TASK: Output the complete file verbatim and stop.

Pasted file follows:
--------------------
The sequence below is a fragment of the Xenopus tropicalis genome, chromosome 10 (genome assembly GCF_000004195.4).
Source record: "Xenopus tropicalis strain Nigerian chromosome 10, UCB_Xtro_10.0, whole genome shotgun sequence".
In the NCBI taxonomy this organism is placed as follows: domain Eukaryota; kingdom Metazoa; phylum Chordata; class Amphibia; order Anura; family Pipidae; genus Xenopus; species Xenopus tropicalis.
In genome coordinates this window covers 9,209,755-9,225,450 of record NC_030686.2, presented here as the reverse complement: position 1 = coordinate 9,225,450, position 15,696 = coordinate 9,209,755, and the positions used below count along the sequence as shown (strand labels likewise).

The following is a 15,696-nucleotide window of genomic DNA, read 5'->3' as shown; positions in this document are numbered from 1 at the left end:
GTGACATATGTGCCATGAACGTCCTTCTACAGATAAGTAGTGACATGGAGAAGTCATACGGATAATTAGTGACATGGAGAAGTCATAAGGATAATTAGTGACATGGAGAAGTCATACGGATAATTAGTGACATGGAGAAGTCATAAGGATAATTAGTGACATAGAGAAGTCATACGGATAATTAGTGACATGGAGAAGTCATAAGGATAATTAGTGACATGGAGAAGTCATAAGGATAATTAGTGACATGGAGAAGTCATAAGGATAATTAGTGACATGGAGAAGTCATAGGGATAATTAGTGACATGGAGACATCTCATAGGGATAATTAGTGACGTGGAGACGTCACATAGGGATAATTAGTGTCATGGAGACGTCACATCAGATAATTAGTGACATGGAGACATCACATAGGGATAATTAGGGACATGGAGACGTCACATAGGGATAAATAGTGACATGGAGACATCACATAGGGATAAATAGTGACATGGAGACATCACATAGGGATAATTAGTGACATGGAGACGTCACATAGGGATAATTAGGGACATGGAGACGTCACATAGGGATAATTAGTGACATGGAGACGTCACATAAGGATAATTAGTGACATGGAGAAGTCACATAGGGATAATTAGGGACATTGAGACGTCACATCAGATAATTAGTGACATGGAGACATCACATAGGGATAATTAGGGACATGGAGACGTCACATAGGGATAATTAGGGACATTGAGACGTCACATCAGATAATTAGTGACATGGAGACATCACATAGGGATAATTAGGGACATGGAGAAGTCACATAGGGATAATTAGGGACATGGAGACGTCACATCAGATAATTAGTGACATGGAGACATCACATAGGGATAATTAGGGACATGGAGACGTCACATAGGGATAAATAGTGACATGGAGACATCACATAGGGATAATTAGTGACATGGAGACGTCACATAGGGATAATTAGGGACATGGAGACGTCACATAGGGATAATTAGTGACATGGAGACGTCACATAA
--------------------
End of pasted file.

The sequence below is a fragment of the Xenopus tropicalis genome, chromosome 10 (genome assembly GCF_000004195.4).
Source record: "Xenopus tropicalis strain Nigerian chromosome 10, UCB_Xtro_10.0, whole genome shotgun sequence".
In the NCBI taxonomy this organism is placed as follows: domain Eukaryota; kingdom Metazoa; phylum Chordata; class Amphibia; order Anura; family Pipidae; genus Xenopus; species Xenopus tropicalis.
In genome coordinates this window covers 9,209,755-9,225,450 of record NC_030686.2, presented here as the reverse complement: position 1 = coordinate 9,225,450, position 15,696 = coordinate 9,209,755, and the positions used below count along the sequence as shown (strand labels likewise).

The following is a 15,696-nucleotide window of genomic DNA, read 5'->3' as shown; positions in this document are numbered from 1 at the left end:
GTGACATATGTGCCATGAACGTCCTTCTACAGATAAGTAGTGACATGGAGAAGTCATACGGATAATTAGTGACATGGAGAAGTCATAAGGATAATTAGTGACATGGAGAAGTCATACGGATAATTAGTGACATGGAGAAGTCATAAGGATAATTAGTGACATAGAGAAGTCATACGGATAATTAGTGACATGGAGAAGTCATAAGGATAATTAGTGACATGGAGAAGTCATAAGGATAATTAGTGACATGGAGAAGTCATAAGGATAATTAGTGACATGGAGAAGTCATAGGGATAATTAGTGACATGGAGACATCTCATAGGGATAATTAGTGACGTGGAGACGTCACATAGGGATAATTAGTGTCATGGAGACGTCACATCAGATAATTAGTGACATGGAGACATCACATAGGGATAATTAGGGACATGGAGACGTCACATAGGGATAAATAGTGACATGGAGACATCACATAGGGATAAATAGTGACATGGAGACATCACATAGGGATAATTAGTGACATGGAGACGTCACATAGGGATAATTAGGGACATGGAGACGTCACATAGGGATAATTAGTGACATGGAGACGTCACATAAGGATAATTAGTGACATGGAGAAGTCACATAGGGATAATTAGGGACATTGAGACGTCACATCAGATAATTAGTGACATGGAGACATCACATAGGGATAATTAGGGACATGGAGACGTCACATAGGGATAATTAGGGACATTGAGACGTCACATCAGATAATTAGTGACATGGAGACATCACATAGGGATAATTAGGGACATGGAGAAGTCACATAGGGATAATTAGGGACATGGAGACGTCACATCAGATAATTAGTGACATGGAGACATCACATAGGGATAATTAGGGACATGGAGACGTCACATAGGGATAAATAGTGACATGGAGACATCACATAGGGATAATTAGTGACATGGAGACGTCACATAGGGATAATTAGGGACATGGAGACGTCACATAGGGATAATTAGTGACATGGAGACGTCACATAA